Engineers use calculus to model and control systems. An example of the use of calculus is maximizing efficiency by making structures more stable with fewer materials. Variables encountered in everyday life include heat, electric currents and vibrations. Engineers can measure the change in these conditions during the design phase.
Engineers also use calculus to optimize values. Calculus helps engineers find the slope of any curve and the volume of any irregular shape. Calculus can be utilized to figure information about the motion of objects from their speed or acceleration. Speedometers on vehicles are a result of calculus. Architects use calculus as well when building skyscrapers and bridges.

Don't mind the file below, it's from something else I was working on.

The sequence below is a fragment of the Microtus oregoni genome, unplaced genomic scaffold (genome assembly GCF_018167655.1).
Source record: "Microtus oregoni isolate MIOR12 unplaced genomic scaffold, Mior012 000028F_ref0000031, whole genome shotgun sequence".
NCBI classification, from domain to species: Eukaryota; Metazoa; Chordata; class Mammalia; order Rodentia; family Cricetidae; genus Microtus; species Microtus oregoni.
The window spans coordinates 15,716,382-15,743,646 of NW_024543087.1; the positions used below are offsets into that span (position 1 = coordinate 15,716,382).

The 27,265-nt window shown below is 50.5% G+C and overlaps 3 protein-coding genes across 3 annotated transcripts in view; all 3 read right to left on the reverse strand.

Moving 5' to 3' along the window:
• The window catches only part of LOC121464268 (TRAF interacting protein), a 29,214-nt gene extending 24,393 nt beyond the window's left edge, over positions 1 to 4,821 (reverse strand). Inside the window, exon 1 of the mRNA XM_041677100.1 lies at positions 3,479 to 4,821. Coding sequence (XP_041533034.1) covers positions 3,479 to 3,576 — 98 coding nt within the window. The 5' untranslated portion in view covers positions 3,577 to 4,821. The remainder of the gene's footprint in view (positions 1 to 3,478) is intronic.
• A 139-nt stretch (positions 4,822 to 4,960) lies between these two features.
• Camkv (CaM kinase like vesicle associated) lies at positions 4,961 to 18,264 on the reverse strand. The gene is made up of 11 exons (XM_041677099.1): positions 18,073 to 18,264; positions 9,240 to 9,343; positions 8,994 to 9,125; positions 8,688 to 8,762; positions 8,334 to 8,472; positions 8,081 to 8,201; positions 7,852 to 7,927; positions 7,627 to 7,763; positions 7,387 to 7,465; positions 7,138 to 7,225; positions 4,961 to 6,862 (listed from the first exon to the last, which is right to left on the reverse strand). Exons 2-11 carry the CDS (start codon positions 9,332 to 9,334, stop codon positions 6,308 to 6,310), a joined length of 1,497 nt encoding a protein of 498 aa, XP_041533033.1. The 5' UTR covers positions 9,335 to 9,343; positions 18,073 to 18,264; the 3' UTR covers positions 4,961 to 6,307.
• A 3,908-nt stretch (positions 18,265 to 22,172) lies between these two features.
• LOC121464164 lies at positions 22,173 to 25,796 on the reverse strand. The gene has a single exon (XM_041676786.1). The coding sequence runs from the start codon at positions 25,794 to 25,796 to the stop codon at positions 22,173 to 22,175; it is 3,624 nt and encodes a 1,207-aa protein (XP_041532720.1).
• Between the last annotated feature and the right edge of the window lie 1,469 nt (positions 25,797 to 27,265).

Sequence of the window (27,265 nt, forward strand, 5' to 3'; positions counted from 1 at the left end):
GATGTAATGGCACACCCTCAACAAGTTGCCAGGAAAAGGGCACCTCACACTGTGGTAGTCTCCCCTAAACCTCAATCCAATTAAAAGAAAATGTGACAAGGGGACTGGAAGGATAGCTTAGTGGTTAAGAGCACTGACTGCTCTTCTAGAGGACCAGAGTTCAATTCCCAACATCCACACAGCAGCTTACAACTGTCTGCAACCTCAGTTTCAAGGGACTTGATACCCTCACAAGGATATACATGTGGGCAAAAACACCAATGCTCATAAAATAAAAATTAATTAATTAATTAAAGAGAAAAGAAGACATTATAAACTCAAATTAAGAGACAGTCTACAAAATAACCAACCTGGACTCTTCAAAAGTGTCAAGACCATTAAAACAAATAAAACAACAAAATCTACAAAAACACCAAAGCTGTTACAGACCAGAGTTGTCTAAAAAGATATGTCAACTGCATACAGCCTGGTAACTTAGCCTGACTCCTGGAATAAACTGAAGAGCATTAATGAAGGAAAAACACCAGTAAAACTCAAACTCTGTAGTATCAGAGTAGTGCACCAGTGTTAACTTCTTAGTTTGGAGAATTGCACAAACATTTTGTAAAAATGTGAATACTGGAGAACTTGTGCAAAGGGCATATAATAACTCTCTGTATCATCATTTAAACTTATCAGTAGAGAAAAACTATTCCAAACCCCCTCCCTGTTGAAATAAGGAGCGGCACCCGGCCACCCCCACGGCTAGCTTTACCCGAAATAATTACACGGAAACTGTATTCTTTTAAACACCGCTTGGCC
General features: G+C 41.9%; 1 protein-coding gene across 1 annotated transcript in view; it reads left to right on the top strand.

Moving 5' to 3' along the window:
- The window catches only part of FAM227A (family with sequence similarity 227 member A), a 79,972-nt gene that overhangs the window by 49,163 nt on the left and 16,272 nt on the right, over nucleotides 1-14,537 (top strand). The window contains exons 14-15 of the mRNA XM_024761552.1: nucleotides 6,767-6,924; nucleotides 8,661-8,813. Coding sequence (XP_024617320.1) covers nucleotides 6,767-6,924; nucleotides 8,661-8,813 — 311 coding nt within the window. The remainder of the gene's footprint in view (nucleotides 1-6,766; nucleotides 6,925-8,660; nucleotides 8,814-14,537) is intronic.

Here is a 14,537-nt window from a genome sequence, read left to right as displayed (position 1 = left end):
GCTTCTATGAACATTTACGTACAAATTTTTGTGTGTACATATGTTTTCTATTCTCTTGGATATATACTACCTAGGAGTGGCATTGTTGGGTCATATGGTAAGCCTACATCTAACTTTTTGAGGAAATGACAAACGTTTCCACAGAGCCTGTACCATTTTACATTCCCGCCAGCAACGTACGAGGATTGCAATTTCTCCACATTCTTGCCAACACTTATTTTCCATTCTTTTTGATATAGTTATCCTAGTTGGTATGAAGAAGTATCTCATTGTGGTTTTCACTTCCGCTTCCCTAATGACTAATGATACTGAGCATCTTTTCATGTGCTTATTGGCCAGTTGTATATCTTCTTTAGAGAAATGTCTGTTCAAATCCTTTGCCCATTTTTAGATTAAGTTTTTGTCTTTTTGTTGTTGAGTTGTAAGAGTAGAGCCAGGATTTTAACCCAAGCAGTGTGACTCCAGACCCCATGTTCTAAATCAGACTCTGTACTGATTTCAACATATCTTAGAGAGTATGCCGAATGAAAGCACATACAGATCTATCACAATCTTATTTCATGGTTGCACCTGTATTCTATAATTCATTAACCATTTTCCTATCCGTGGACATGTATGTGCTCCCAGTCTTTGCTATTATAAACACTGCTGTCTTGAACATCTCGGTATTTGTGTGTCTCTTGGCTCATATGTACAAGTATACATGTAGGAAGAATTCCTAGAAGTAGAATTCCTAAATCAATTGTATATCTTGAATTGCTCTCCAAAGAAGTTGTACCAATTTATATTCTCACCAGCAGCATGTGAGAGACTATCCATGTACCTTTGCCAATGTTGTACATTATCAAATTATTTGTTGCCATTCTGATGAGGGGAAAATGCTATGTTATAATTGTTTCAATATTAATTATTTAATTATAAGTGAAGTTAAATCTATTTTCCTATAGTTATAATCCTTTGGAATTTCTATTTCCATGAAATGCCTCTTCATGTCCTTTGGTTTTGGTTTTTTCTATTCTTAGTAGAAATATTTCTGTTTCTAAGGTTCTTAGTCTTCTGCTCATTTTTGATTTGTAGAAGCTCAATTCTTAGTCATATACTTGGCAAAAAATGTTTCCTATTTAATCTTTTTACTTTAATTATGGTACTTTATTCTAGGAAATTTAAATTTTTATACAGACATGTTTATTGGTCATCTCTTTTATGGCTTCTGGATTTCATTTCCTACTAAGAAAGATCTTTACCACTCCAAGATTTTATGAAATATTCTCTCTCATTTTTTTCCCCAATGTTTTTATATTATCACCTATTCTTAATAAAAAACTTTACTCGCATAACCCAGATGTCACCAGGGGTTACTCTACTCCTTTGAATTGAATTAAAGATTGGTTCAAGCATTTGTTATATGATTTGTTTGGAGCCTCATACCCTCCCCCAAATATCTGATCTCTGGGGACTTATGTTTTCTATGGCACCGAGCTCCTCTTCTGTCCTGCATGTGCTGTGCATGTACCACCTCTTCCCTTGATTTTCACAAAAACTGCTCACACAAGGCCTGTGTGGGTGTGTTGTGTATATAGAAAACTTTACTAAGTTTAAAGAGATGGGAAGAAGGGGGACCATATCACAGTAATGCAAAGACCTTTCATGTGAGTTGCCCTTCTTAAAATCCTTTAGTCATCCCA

Calculus is also used in biology for bacteria growth rates, computer science for system design and medicine for the amount of drugs used over time, but physics tends to be the most common everyday application of calculus. Calculus measures an instantaneous rate of change, and the branch of calculus used in science and engineering is Newtonian calculus. While Isaac Newton developed the calculus used in physics, Gottfried Leibniz developed the symbols adopted by the world. Both are often credited with the creation of calculus. Calculus is also used in economics, but it utilizes stochastic calculus, which has functions that are continuous but not differentiable.